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Attack of the Birds!

St. Louis Cardinals, Batting Ninjas

"Throw that weak ass shit again, Meat."
"Throw that weak ass shit again, Meat."

A week ago, Sam Miller and Dan Brooks over at Baseball Prospectus unveiled a new metric that they termed the "attackability score" -- the pitch or pitches that you would throw certain players in order to attack them, based on their standard deviation above or below a baseline whiff rate for that pitch.

Each type of pitch has a baseline whiff rate no matter who's throwing it: Fastballs tend to have the lowest whiff rates, changeups the highest. What Brooks developed was a z-score for these for each pitch and also each player as a whole, so we can compare different players to a league average whiff rate. I'll let Sam Miller explain it:

We knew all this while we were writing or reading the piece, of course, but Dan provided me a clearer way of expressing each hitter's relative tendencies: z-scores for each batter's whiff rate on each type of pitch. Example: Tyler Moore's whiff rate on fastballs (26 percent in 2013) was 1.5 standard deviations higher than the league average. His whiff rate on off-speed pitches (36 percent) was 0.4 standard deviations higher than league average. And his whiff rate on breaking pitches (41 percent) was 0.9 standard deviations higher. Ignoring for a moment the game theory involved-pitchers presumably identify his weakness and throw more of that, with diminishing returns-we would say this about Tyler Moore: He's terrible at making contact on fastballs, pretty bad at making contact on breaking balls, and not great at making contact on off-speed pitches. If you were attacking Tyler Moore, you'd attack him with fastballs, though he's got swing-and-miss in his game no matter what you throw.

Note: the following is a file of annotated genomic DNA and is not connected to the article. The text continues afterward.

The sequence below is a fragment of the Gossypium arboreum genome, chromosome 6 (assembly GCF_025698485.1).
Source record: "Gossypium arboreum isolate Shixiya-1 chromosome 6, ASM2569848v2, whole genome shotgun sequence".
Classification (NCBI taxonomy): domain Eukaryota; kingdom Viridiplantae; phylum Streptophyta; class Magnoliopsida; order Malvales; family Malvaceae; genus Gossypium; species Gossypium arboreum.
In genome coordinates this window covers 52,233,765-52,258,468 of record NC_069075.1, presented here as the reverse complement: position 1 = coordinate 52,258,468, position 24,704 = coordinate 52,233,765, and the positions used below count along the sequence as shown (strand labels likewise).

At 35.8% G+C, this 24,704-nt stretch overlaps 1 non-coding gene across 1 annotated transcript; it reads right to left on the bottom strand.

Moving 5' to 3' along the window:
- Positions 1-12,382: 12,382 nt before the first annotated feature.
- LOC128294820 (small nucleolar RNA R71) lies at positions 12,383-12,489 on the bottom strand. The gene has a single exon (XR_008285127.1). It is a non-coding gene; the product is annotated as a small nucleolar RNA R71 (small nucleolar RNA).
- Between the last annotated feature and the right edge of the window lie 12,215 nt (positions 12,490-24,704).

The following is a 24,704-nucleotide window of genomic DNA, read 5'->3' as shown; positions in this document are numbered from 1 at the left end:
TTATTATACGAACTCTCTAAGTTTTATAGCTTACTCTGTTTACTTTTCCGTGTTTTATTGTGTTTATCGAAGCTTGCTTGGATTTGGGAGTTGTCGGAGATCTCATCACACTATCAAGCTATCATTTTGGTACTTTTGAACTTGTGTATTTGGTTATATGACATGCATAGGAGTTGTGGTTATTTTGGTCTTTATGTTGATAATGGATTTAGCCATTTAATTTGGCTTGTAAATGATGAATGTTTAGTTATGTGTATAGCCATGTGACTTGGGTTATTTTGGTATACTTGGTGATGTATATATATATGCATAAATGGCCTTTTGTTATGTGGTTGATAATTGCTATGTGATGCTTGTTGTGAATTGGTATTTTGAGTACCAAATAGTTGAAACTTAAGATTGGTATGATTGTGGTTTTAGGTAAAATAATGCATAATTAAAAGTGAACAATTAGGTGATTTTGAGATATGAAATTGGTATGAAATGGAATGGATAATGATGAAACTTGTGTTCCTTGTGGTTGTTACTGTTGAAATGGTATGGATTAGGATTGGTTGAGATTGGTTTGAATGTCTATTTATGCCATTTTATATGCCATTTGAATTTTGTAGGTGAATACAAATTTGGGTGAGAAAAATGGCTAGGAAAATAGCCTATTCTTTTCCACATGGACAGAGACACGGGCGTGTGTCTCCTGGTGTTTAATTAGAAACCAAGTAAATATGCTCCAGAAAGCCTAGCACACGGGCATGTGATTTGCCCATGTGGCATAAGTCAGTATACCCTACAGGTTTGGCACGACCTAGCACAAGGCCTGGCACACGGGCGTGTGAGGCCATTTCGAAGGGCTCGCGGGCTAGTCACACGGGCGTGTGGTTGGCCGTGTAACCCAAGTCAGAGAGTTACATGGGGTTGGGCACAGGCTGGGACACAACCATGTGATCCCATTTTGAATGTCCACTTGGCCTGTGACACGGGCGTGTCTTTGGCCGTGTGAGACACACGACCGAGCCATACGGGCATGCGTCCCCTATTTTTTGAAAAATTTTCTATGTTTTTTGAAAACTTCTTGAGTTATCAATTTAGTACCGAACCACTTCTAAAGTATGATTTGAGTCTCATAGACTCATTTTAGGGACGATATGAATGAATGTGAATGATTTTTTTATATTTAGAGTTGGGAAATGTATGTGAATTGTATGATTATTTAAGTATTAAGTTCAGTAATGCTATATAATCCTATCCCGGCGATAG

So now we have three z-scores for each hitter. Again, all pretty intuitive. But what we really wanted to do was figure out how attackable Puig (or Moore) is. When he steps up to the plate, is it an easy decision which pitch to throw to him? Of the three categories of pitches, is there one that he is especially helpless against? Does he, in other words, make it easy on opponents by being great at one thing but terrible at another?

So there's one more step Dan took: He found the standard deviation for each hitter's three z-scores; and then found the z-score of that standard deviation, relative to other hitters, to see how attackable he is. We're going to call this an Attackability score.

So, to demonstrate, we'll go back to Moore: His three z-scores were 1.5, 0.4, and 0.9. The standard deviation of those three numbers is 0.57. And relative to all other hitters, 0.57 is .14 standard deviations higher than average-his Attackability score is 0.14. In other words, he's just a little bit more attackable than average. In other other words, he's not particularly easy to attack, because he doesn't have one weakness that's far out of line.

Clear as mud, right? As Sam says at the beginning of the piece: "Sometimes, you just want to see a table." I agree, so I went ahead and built a table for all the 2014 Cardinals that had a qualified number of plate appearances in 2013:

Here's how to read this:

  • The first column is the sample of pitches (n)